Honey was by now getting quite a large press portfolio with her fugitive status, Crass connections and John Peel airplay. It was however only a breathing space before she got together a new Fatal Microbes line-up who made their world debut on Christmas Day 1979 at Studio 21 in London. This line-up spent the next 12 months gigging up and down the country playing Kharzis as one journo put it. Honey now 16 hit the floor running and was networking fast and picking up valuable media interest along the way. It was around this time she met up with Jimmy Pursey (Sham 69) one night down the Marquee. Honey gave him a tape of her band. Sir Jim who was also at this time talent scouting for EMI/Zonophone at was pretty knocked out by Honey's talent and got the national conglomerates subdivision Zonophone interested. So as Honey was once enticed by the gritty living of Crasstafari with no money but free lovin', she was now seduced by the bright lights and big cheques of EMI who wanted a piece of this new young sex symbol.
Honey signed to EMI/Zonophone Records in early 1981 for a 5 year contract. This whirlwind rise to fame which got her a couple of appearances on Top Of The Pops for 'Turn Me On Tur Me Off' also came with its pitfalls. She was blighted by the usual rock 'n' roll extravagances like dating Micky Geggus outta the Cockney Rejects who were also hitting the big time. But she was also linked with heroin, more dodgy boyfriends and an even dodgier corporate management. Her flirtations with the pop charts were as shortlived as her rock 'n' roll romances. By the time of her second release 'Baby Love' which only got to number 54 in the charts the alarm bells were ringing. She had let her regular band go and hired in a constant procession of session musicans "on the orders of EMI" she later pleaded. Having reached the dizzy heights of chart action and with plenty of press and the occasional front page in the music weeklies it was all a very fragile existance with no real band behind her to bounce off her ideas and her shelf life was destined to decrease with every release. Even Jimmy Pursey producing couldn't save her from a faster decline than Aby Titmus's panties. And the final nail was driven home when EMI give her a Sheena Easton perm in a desperate bid to market her to a more pop orientated audience. However chart positions of 101 don't feed the greedy jaws of a record giant and by 1983 she was catapulted back into obscurity with her punk credibility in tatters and her pop career down the drain. Although Honey did make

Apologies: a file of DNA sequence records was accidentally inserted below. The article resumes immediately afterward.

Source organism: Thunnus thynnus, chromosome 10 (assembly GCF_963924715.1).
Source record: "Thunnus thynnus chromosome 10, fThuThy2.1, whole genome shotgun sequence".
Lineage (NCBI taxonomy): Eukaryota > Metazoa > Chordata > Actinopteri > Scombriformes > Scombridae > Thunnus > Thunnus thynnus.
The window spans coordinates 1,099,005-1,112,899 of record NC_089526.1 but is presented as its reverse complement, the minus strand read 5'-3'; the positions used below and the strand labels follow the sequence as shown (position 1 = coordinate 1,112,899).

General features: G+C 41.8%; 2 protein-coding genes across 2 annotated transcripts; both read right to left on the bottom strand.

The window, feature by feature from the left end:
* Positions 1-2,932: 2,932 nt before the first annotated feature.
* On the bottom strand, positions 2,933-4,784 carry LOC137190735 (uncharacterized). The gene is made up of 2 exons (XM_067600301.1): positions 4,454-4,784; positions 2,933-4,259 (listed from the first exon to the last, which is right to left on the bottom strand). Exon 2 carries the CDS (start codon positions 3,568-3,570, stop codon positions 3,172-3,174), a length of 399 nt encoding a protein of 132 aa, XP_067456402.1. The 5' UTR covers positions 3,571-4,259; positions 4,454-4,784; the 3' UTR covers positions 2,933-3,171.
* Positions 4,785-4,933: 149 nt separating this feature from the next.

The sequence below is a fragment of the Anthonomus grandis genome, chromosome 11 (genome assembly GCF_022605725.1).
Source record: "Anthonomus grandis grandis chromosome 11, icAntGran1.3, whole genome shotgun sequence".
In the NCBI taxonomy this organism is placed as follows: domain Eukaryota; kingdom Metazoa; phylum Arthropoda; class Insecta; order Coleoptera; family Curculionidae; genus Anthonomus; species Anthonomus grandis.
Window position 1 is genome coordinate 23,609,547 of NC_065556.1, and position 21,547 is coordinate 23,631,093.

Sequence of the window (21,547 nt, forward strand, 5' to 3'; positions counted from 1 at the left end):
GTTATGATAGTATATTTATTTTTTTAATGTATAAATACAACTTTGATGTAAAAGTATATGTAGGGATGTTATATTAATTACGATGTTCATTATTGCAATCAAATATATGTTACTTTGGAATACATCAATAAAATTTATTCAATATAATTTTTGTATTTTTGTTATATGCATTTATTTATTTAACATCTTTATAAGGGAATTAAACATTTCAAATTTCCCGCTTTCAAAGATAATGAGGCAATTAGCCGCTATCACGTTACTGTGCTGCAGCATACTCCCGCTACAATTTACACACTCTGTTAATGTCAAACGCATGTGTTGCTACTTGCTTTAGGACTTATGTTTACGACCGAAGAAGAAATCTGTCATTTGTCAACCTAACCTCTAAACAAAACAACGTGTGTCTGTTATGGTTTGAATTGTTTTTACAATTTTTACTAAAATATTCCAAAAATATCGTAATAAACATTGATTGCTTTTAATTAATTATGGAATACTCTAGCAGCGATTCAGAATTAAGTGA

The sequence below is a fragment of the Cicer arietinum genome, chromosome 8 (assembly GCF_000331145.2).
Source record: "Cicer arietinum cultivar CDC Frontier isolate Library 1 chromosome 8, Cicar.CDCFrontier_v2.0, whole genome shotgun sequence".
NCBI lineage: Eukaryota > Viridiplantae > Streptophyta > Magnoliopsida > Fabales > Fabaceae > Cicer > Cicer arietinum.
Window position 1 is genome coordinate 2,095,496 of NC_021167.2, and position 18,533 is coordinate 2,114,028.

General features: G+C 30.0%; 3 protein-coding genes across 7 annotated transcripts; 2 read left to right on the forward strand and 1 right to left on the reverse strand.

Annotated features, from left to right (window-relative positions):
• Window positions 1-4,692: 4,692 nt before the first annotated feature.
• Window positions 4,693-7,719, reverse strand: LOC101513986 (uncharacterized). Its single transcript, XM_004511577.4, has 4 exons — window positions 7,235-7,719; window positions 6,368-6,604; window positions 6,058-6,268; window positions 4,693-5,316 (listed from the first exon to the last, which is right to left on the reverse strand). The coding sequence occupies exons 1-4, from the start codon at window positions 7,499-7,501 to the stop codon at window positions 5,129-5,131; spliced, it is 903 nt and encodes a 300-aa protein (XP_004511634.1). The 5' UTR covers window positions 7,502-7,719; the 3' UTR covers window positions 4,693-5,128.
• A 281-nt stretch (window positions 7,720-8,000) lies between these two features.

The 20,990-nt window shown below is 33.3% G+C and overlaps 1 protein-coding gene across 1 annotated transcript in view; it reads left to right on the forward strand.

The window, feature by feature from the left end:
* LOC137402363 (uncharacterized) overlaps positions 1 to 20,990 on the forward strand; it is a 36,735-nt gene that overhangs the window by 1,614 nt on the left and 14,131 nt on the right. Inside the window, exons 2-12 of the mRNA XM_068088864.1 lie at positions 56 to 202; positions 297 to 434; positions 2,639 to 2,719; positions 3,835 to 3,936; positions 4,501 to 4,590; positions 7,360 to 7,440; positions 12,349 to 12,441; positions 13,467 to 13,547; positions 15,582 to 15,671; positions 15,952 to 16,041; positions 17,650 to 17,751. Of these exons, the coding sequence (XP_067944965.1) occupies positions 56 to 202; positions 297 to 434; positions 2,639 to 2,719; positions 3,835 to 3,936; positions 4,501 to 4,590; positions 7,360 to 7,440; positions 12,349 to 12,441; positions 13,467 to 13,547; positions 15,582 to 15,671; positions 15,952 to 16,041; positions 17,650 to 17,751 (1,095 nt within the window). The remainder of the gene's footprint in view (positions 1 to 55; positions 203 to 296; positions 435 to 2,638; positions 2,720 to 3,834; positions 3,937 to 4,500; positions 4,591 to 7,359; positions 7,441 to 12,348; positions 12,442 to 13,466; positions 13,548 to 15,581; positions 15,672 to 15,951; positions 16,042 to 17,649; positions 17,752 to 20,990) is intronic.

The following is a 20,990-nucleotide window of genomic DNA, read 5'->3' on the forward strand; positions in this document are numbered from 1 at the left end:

her film debut as the character Molly in a supporting role in British flick 'Scrubbers' (1983) which was set in
a Womens Prison. My mate Dave Decadence reckons its not bad either.
It took over a decade before we next heard of Honey in the mid 90's. She had returned with a new metallic
direction as she unveiled Dogs Tooth Violet to a distinctly unimpressed public. No label, little contacts and
not a lot else her songs had lost their edge and she was never to reach the jagged heights of 'Violence
Grows'. Honey has now relocated to sunny Florida in the US and has a family of her own, but is still writing
music and looks set to front her own band once more so watch this space. In fact you can hear some new
tracks as well as 'Violence Grows' and 'Girl On The Run' on Honeys Myspace page.
Peter Don't Care (June 2006)
Honey Bane was last heard of musically fronting London Metal band called
Dogs Tooth Violet in 1995. However the trail went cold shortly after. She has
now reappeared on Myspace and is now based back in London UK with new
material and a new band and book promised. No doubt more on Honey
Bane will be unveiled in the long awaited Anarcho book 'The Day The
Country Died' by Ian Glasper due for release in October 2006.